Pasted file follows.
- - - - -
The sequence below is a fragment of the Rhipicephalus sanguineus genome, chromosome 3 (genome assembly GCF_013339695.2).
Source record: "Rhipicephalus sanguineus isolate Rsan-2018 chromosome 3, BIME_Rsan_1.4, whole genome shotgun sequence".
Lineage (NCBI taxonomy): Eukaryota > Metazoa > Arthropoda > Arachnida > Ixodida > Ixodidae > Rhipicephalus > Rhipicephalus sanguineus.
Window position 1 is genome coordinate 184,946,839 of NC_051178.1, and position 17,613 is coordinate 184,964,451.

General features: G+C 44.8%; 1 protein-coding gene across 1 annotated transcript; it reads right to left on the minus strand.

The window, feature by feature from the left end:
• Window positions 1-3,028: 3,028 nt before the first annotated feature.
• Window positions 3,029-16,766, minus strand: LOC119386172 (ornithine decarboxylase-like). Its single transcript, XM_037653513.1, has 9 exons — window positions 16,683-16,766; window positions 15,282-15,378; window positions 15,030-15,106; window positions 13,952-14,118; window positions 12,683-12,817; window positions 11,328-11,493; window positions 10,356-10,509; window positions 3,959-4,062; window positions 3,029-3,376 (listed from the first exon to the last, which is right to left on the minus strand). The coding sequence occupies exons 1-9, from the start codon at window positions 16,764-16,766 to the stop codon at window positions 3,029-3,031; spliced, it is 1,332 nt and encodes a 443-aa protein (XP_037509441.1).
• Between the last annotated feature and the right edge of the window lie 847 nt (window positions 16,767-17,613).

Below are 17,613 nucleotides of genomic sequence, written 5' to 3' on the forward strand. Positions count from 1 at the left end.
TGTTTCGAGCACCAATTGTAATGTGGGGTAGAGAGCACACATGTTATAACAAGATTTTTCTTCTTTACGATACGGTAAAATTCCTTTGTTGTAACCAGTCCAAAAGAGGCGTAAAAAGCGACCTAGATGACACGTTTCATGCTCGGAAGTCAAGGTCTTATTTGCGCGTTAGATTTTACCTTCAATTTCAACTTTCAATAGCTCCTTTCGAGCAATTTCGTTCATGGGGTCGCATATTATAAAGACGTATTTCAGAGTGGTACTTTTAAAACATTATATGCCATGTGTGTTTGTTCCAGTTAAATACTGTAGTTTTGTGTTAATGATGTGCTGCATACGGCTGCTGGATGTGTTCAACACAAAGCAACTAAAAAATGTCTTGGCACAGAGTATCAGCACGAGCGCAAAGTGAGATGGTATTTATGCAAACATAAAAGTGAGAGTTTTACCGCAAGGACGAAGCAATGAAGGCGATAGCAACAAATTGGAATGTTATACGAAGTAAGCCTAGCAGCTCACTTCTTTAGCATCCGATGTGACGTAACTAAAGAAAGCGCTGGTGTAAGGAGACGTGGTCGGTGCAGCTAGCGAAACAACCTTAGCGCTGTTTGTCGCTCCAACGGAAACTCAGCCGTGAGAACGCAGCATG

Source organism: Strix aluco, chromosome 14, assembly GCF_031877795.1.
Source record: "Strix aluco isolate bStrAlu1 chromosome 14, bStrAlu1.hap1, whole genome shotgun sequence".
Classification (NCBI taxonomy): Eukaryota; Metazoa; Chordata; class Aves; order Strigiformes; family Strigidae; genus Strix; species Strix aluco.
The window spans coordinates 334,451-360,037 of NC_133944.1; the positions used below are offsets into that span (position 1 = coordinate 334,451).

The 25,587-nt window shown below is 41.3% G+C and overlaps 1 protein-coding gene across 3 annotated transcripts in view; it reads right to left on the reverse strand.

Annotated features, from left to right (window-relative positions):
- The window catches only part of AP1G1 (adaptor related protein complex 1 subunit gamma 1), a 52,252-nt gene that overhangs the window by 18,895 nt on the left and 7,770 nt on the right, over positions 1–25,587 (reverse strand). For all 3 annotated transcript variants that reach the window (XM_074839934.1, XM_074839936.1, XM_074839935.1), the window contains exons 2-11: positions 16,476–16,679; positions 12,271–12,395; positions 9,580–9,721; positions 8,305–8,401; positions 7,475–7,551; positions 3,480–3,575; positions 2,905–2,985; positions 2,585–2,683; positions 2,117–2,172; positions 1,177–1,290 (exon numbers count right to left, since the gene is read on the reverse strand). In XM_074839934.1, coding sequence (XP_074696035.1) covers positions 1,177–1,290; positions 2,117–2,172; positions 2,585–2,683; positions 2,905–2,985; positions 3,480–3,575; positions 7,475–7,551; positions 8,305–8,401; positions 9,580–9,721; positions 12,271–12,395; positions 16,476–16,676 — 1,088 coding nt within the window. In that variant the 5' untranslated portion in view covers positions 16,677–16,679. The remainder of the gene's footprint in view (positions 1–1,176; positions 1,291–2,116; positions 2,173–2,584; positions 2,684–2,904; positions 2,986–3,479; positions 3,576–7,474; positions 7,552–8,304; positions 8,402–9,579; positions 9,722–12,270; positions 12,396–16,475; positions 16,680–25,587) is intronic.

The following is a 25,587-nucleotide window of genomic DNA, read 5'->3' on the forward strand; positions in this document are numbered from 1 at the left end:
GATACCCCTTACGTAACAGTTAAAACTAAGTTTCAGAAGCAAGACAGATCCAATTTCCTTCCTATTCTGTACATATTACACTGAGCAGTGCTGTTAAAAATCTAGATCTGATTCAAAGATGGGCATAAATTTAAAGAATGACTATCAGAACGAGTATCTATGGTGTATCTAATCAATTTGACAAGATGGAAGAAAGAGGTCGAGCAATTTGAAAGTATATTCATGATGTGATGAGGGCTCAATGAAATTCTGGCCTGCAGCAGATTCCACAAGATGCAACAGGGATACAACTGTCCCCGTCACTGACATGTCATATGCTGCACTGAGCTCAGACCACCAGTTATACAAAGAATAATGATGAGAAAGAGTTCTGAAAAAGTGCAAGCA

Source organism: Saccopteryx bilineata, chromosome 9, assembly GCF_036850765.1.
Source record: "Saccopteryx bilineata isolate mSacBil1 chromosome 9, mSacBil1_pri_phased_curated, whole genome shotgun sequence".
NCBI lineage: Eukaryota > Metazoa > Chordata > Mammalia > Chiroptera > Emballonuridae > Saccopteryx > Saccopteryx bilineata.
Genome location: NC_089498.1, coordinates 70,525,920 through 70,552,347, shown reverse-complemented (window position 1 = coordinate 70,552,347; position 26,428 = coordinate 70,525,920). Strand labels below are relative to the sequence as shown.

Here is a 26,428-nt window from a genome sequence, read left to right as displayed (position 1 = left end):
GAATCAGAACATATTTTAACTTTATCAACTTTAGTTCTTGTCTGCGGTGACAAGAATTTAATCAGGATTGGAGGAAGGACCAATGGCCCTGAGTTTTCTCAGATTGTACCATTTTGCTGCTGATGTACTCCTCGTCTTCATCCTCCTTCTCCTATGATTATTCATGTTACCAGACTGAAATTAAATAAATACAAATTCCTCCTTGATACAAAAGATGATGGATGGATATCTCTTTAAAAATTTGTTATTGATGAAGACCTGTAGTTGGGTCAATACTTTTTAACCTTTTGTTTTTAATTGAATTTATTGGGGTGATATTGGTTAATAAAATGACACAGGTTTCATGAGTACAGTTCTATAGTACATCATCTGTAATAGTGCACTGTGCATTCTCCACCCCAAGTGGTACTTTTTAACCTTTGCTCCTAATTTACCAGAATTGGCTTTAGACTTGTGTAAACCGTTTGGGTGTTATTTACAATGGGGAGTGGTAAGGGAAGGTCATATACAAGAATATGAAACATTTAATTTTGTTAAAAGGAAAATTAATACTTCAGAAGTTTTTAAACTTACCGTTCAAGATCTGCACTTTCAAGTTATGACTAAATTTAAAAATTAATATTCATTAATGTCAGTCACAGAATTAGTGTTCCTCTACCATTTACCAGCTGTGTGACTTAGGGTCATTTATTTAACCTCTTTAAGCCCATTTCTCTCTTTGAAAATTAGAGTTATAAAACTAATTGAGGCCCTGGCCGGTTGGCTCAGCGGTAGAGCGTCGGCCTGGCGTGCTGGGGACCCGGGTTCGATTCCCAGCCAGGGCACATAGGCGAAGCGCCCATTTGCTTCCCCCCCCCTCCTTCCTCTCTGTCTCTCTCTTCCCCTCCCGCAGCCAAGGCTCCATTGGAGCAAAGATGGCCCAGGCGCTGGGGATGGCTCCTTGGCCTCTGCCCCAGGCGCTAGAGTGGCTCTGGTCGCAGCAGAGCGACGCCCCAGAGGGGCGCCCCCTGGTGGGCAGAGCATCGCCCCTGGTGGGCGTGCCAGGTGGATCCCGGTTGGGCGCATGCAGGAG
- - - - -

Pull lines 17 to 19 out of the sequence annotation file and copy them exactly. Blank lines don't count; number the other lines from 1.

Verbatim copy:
Annotated features, from left to right (window-relative positions):
- The window catches only part of AP1G1 (adaptor related protein complex 1 subunit gamma 1), a 52,252-nt gene that overhangs the window by 18,895 nt on the left and 7,770 nt on the right, over positions 1–25,587 (reverse strand). For all 3 annotated transcript variants that reach the window (XM_074839934.1, XM_074839936.1, XM_074839935.1), the window contains exons 2-11: positions 16,476–16,679; positions 12,271–12,395; positions 9,580–9,721; positions 8,305–8,401; positions 7,475–7,551; positions 3,480–3,575; positions 2,905–2,985; positions 2,585–2,683; positions 2,117–2,172; positions 1,177–1,290 (exon numbers count right to left, since the gene is read on the reverse strand). In XM_074839934.1, coding sequence (XP_074696035.1) covers positions 1,177–1,290; positions 2,117–2,172; positions 2,585–2,683; positions 2,905–2,985; positions 3,480–3,575; positions 7,475–7,551; positions 8,305–8,401; positions 9,580–9,721; positions 12,271–12,395; positions 16,476–16,676 — 1,088 coding nt within the window. In that variant the 5' untranslated portion in view covers positions 16,677–16,679. The remainder of the gene's footprint in view (positions 1–1,176; positions 1,291–2,116; positions 2,173–2,584; positions 2,684–2,904; positions 2,986–3,479; positions 3,576–7,474; positions 7,552–8,304; positions 8,402–9,579; positions 9,722–12,270; positions 12,396–16,475; positions 16,680–25,587) is intronic.

The following is a 25,587-nucleotide window of genomic DNA, read 5'->3' on the forward strand; positions in this document are numbered from 1 at the left end: